Paul’s Return to Corinth
     Paul did eventually return to Corinth, spending the three winter months of 56-57 in Greece (Acts 20:2-3), during which time he and Tertius wrote the epistle to the Romans. While it is possible that Paul revisited Corinth after his release from the first Roman imprisonment around 62-64 (cf. 2 Tim. 4:20), this cannot be confirmed.
Conclusion:
     Paul was not in the habit of making converts and then leaving them to fend for themselves (see They Returned). His documented work in Corinth demonstrates that he invested significant time and energy in fulfilling the great commission by making disciples and establishing congregations with ongoing contact and follow up.
--Kevin L. Moore

Endnotes:
     1 The question here is whether to understand the three years of Gal. 1:18 and the fourteen years of Gal. 2:1 concurrently or consecutively. Adding the fourteen years to Paul’s initial post-conversion Jerusalem visit does not present any insurmountable chronological difficulties. What creates a greater degree of uncertainty, however, is the ancient practice of counting a portion of the first and last years as a full year in the calculation.
     2 Unless otherwise noted, English translation of scripture is the author’s own.

Related Posts: Ancient Corinth 


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Tuesday, 25 September 2018

Chronology of the Death and Resurrection of Jesus

The Year and the Season
The 15th year of Tiberius Caesar’s reign (circa AD 27) coincided with the beginning of Christ’s earthly ministry (Luke 3:1, 23), followed by approximately three to three-and-a-half years incorporating at least three and probably four Passovers (John 2:13; [5:1]; 6:4; 12:1).The year of the Lord’s death and resurrection would have been circa AD 30.It was springtime in Judea, around March/April just before Passover (Mark 14:1, 12), approximately six weeks prior to ripe figs (Mark 11:12-13; 13:28). 
The Historical and Political Setting
When Judea became a province of the Roman Empire in AD 6, the Romans deposed Archalaeus (son of Herod the Great), set up a military prefect,and appointed Annas as high priest. Annas was then removed in AD 15 and replaced by his son-in-law Caiaphas, although Annas and Caiaphas continued to jointly exercise authority and influence among the Jews (Luke 3:2). Pontius Pilate was the sixth prefect of Judea, appointed in the 12th year of Tiberius Caesar and governed during the years 26-36 (cf. Luke 3:1; 23:1).4
Jesus was arrested and brought first to Annas, then to Caiaphas (John 18:13, 24) and the Sanhedrin (Matt. 26:57-68; Mark 14:53-65; Luke 22:66-71), charged with blasphemy and sentenced to death (cf. John 19:7). The Romans had divested the power from the Sanhedrin to execute the death penalty (John 18:31), so Jesus was delivered to the local prefect Pontius Pilate (Matt. 27:11-14; Mark 15:1-5; cf. John 18:28-38)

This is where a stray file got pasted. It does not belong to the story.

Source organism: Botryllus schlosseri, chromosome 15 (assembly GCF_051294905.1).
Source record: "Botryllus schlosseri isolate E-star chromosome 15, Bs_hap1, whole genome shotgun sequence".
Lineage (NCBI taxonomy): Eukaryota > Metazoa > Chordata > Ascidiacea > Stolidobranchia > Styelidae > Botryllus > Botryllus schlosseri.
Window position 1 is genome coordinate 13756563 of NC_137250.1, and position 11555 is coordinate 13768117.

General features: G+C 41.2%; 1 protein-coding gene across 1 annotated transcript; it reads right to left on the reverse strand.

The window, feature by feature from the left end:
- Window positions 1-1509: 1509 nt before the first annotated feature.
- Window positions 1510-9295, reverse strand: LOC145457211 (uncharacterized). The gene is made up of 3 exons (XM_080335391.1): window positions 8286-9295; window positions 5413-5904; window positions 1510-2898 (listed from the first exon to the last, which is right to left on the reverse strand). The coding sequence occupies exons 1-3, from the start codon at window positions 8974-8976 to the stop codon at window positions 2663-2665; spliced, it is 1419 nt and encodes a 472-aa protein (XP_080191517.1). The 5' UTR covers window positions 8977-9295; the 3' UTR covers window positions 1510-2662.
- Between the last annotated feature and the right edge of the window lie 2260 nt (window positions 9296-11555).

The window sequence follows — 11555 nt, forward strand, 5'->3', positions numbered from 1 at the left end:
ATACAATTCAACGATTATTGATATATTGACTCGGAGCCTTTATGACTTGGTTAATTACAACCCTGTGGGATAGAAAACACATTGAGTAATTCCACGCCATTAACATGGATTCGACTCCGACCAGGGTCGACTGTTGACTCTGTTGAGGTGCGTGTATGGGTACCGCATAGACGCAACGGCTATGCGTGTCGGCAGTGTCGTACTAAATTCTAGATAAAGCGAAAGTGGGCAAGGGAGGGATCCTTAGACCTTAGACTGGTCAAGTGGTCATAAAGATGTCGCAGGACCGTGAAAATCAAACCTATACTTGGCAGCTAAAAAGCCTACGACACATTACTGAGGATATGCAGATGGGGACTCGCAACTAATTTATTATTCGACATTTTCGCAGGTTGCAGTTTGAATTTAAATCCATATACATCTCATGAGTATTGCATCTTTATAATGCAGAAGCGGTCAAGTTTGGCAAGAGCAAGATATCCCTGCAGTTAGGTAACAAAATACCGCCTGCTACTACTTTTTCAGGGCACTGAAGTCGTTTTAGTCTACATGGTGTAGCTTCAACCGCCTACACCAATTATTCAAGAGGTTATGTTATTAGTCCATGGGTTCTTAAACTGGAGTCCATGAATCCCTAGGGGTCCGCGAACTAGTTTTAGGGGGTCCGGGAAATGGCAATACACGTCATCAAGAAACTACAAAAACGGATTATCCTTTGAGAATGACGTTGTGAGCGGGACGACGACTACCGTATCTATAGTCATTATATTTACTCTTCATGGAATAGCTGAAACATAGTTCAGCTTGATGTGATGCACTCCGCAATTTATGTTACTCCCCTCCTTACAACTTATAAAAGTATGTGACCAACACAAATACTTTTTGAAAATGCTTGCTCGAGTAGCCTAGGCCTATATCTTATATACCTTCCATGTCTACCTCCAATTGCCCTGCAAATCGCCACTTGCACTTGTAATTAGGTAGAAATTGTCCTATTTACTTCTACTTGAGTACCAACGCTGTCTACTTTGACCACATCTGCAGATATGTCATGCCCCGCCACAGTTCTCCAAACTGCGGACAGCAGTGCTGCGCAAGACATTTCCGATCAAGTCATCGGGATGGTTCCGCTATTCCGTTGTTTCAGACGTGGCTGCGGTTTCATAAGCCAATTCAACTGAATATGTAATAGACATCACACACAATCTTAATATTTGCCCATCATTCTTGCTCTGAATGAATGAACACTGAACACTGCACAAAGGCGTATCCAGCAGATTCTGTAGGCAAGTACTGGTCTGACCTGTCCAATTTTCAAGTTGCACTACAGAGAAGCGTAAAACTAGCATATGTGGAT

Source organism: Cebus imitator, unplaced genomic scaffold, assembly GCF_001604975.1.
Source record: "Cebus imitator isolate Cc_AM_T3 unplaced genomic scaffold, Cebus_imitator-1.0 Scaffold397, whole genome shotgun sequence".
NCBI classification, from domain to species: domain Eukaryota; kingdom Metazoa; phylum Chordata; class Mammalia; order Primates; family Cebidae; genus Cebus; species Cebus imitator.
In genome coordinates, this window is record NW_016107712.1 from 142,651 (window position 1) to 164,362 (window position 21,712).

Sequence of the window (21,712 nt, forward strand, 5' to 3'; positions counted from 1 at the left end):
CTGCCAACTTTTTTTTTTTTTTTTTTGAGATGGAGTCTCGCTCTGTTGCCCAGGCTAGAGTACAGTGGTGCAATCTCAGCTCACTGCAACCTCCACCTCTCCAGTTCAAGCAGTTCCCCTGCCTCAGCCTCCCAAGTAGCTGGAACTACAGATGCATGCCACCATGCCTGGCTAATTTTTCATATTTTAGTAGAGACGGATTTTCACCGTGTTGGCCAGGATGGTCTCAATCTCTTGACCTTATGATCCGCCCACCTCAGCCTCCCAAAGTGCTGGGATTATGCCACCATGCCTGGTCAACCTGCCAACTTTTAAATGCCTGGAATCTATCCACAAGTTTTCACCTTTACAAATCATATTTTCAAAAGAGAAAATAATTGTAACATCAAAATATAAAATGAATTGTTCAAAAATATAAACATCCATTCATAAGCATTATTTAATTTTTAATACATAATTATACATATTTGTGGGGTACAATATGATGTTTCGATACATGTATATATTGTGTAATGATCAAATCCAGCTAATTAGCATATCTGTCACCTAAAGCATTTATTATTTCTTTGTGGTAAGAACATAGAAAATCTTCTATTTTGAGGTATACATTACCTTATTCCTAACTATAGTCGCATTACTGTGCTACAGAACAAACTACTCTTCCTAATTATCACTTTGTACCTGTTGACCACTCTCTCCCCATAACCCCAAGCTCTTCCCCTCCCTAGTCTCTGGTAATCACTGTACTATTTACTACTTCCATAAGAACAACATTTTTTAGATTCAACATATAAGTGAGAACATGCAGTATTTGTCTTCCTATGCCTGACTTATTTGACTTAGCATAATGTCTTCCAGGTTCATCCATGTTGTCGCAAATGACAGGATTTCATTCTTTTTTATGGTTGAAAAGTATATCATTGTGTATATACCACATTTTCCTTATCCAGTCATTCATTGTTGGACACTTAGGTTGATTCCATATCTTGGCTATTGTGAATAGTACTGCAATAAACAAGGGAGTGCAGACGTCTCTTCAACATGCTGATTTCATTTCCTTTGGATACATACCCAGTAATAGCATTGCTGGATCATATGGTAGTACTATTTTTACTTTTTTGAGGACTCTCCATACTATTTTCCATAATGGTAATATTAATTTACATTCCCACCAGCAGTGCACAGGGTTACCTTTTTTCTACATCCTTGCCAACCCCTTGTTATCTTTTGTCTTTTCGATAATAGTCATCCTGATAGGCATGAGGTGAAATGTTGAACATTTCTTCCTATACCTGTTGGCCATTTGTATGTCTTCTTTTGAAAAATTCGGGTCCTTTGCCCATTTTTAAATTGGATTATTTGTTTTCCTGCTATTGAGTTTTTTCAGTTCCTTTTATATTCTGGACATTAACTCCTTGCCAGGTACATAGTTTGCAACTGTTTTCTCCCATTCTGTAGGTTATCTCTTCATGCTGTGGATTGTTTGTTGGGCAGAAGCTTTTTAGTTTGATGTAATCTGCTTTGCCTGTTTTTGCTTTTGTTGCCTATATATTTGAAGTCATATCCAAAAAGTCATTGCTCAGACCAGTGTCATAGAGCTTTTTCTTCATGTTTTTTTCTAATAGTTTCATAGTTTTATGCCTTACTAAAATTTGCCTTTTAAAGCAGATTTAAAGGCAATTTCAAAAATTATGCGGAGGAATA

The Lord was essentially accused of sedition, treason, and insurrection (Luke 23:2, 3, 5, 14; John 19:12) – a very serious charge.Only Luke records Pontius Pilate sending Jesus to Herod Antipas, tetrarch of Galilee and Perea (4 BC–AD 39), who then returned Jesus to the prefect (Luke 23:6-12, 15a; cf. Acts 4:27) as the one with greater authority as the emperor’s personal representative. 
When Pontius Pilate gave the Jewish crowds the choice of which prisoner to be released – the humble Galilean preacher (Jesus) or the defiant patriotic militant (Barabbas) – their decision was no doubt influenced by their misconceived messianic expectations.It had become customary during the Passover feast for the Roman prefect in Judea to release to the Jews a prisoner of their choosing (Matt. 27:15; Mark 15:6, 8; Luke 23:17; John 18:39). This was neither a law nor a custom of the Romans or the Jews but appears to have been an attempt to placate the volatile Jewish people in order to deter further civil unrest and maintain some semblance of peace (cf. Matt. 27:24; Mark 15:15; John 19:8, 12).
The Crucifixion and Burial
While the Romans may have learned about crucifixion from the 6th-century-BC Carthaginians in N. Africa, they perfected it as a means of humiliation and torture and a deterrent to insurrection. It was not until the 4th century AD that Constantine banned the barbaric practice. The intent of this brutal form of capital punishment was to inflict maximum suffering with a slow, agonizing death.7
In Classical Greek (until the early 4th century BC), the term stauróreferred to an upright stake for impaling (H. G. Liddell and R. Scott, Greek-English Lexicon 595), but in Koinē Greek it denoted the wooden object upon which the Romans executed criminals.The condemned was forced to carry the implement upon which he would die to the place of execution. Seeing that an entire Roman cross weighed over 135 kg (300 lb.), it was the crossbeam, weighing approximately 35-60 kg (75-125 lb.), that was typically carried. Jesus was beaten, crucified, and then buried in a borrowed tomb. 
The Resurrection9
Early Sunday morning (the first day of the week), women journeyed to the tomb “while it was still dark” (John 20:1), and as it “began to dawn” (Matt. 28:1) they arrived at the tomb “when the sun had risen” (Mark 16:1). About a year earlier Jesus had issued the first clear prediction of his death and resurrection, saying he would be killed and then raised “after three days” [metà treîs hēméras] (Mark 8:31). In Jewish usage the expression “after three days” is equivalent to “the third day” [tētrítē hēméra] (Matt. 16:21; Luke 9:22); each evangelist has provided his own Greek translation of the Lord’s Aramaic words.